As a consumer, you have a chance to read and comment on the FDA’s proposed guidelines for the industry’s voluntary labeling of GM salmon until January 25, 2016: FDA Regulations

The SciFiles #2: To Fish or Not to Fish?

Is it end of October already??

My ambitious plan to post simple summaries of cool research studies every Friday did no go as planned this Fall. Not only have I traveled internationally to collect data (dissertation, here I come!), but I also have 5 fantastic undergraduate apprenticeship students “working” in my lab this semester. So- a lot of time has been spent on training, learning how to train, and organizing/cleaning/analyzing the data they help collect for my work. 

Nevertheless, it’s time for another post.


Have you heard that fish is healthy for you? That Omega 3s, the “good” fat, is crucial for health? Or have you heard the opposite and are totally confused?

It wouldn’t be a surprise if you were.. Perhaps you’ve seen Screen Shot 2015-10-21 at 4.04.07 PMnews posts like this ->

In my interviews with folks in US and eastern Europe, the conversation includes”healthy fats” quite often. Everybody “knows” fish is healthy and we should all be trying to eat more omega 3 fats that are abundant in fish products for a healthy heart.

Yet in the last several years, many online sources reported on studies that refute these claims.

In this post I’ll briefly summarize a 2014 paper by Grey & Bolland. I believe you can even access it for free by clicking here.

Full reference: Grey, A., & Bolland, M. (2014). Clinical trial evidence and use of fish oil supplements. JAMA internal medicine, 174(3), 460-462.

What Grey & Bolland did was look for the best scientific work on the topic of omega 3 fats and how it affected sales of these supplements. Grey&Bollard summarized18 randomized clinical trials (between 2005 and 2012) that were published in high impact journals (=highest quality journals respected by the scientific community). Randomized clinical trials (RCTs) are considered the gold standard of research and present the highest level of evidence, so if you’re going to look at scientific support for any idea- clinical trials are the way to go!

What did those 18 studies show: well, only 2 studies reported benefits: a 2007 RCT on ~18000 people and using EPA for major coronary events, and a 2005 meta-analysis of RCTs on ~20000 people looking at effect of omega-3 oils and mortality. The other 16- no benefit… Fish oil sales? In the US between 2007 and 2012 fish oil and omega 3 supplements increased from $425 to $1043 million (!). Similar sales pattern were seen in England and Australia+asia. Technically, that’s not logical- if randomized clinical trials are the best and most robust type of scientific evidence, shouldn’t it influence current practices? The authors write:

“Since 10% of adults in the US take an Omega-3 or fish oil supplement, most commonly for heart health or to lower cholesterol, the null results of 9 of the 10 RCTs and 5 of the 6 meta-analyses studying cardiovascular disease  might have been expected to influence use”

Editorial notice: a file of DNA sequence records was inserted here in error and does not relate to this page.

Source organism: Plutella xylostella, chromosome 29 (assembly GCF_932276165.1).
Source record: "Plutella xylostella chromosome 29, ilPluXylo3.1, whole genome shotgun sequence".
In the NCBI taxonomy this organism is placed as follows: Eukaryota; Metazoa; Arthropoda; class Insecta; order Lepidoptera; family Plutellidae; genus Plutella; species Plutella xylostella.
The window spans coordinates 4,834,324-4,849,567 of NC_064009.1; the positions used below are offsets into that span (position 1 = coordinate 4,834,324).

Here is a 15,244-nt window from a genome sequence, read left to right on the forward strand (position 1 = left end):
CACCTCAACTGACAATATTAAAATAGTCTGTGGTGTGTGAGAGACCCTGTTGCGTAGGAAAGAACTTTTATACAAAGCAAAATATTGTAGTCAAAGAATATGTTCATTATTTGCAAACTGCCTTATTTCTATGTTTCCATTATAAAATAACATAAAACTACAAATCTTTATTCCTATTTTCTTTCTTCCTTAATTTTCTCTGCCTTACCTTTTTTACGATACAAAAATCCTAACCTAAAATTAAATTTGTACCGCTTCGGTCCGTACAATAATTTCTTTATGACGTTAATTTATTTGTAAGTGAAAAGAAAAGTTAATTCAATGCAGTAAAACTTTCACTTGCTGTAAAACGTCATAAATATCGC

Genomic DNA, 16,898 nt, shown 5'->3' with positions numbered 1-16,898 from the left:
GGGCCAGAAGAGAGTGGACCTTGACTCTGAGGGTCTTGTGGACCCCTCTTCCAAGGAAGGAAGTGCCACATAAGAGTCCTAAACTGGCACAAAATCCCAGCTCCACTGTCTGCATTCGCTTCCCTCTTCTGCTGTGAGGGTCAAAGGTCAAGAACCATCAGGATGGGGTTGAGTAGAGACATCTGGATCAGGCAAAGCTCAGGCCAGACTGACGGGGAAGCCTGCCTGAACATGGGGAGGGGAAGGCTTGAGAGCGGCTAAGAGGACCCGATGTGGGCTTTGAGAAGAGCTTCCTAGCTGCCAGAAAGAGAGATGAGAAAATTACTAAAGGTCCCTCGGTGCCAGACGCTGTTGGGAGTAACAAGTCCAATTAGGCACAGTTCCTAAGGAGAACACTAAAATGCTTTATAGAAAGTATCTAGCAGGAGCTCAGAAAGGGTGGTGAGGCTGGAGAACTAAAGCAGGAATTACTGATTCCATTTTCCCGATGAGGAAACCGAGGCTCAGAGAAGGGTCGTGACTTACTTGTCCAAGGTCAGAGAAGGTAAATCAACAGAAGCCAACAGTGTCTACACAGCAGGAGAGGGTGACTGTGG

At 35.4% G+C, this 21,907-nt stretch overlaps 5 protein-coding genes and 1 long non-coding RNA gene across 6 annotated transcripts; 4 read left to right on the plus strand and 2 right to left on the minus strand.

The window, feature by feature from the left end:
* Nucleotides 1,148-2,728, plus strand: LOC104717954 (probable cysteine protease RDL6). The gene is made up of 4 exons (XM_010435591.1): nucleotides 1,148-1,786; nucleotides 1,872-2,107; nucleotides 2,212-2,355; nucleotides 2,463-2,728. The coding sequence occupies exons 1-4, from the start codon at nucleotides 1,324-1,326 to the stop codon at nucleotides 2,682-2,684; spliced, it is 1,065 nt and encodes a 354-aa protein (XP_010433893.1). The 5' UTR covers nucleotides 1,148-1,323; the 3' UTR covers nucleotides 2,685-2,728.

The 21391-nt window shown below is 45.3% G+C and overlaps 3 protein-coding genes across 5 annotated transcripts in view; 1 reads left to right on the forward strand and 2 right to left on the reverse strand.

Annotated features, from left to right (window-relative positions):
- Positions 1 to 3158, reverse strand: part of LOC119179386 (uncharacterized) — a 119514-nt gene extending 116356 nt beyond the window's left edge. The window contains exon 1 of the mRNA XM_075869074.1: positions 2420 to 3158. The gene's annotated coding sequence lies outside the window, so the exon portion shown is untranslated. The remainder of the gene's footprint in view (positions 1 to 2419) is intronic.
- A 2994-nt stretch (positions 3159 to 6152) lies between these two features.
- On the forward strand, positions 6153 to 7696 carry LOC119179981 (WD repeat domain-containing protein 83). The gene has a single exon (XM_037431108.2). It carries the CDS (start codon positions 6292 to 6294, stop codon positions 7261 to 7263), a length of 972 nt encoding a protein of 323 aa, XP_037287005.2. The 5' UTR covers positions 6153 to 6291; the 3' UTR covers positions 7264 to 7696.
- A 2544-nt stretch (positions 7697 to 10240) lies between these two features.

I have pulled up the 2005 meta analysis- one of 2 studies from the review that showed benefit to supplementation- to get a bit more detail on the results. Studer et al (2005)* analyzed 97 studies to examine the safety & efficacy of various lipid-lowering interventions using mortality data (= they looked at lipid-lowering supplement/drug use and how often people who took them and didn’t take them die. The separated deaths into 1)either from all causes, 2)cardiac events, and 3) noncardiovascular causes). Such large-scale analysis of these randomized controlled trials is a very important tool- it allows to look at the overall benefit of interventions. This meta-analysis found that two supplements/drugs had reduce risk of overall and cardiac mortality (deaths from all causes and deaths from cardiac events specifically): statins and Omega-3 fatty acids.

Sounds wonderful, but again: it was only 1 of the 2 studies that showed statistically significant benefit of Omega-3s, while the other 16 did not. (statistically significant= meaning something happened Not by chance alone)

* Full reference:Studer, M., Briel, M., Leimenstoll, B., Glass, T. R., & Bucher, H. C. (2005). Effect of different antilipidemic agents and diets on mortality: a systematic review. Archives of Internal Medicine, 165(7), 725-730.


So why do more people continue taking the supplements? Well, first of all, we can assume the public doesn’t read original studies and can be victim to “industry spin”. The “spin” used by industry is a strategy to hype findings and distort the results of clinical studies. Wang et al. (2014) in fact looked this: they analyzed 47 supplements industry press releases & 91 non-industry press releases in response to 46 clinical studies of supplements (published between 2005 & 2013). Result? 100% industry press releases contained “spin” while only 55% of non-industry media pieces did. Industry press releases also reported less on study details – outcome, sample size, effect size- specifically for studies that found no benefit of supplements.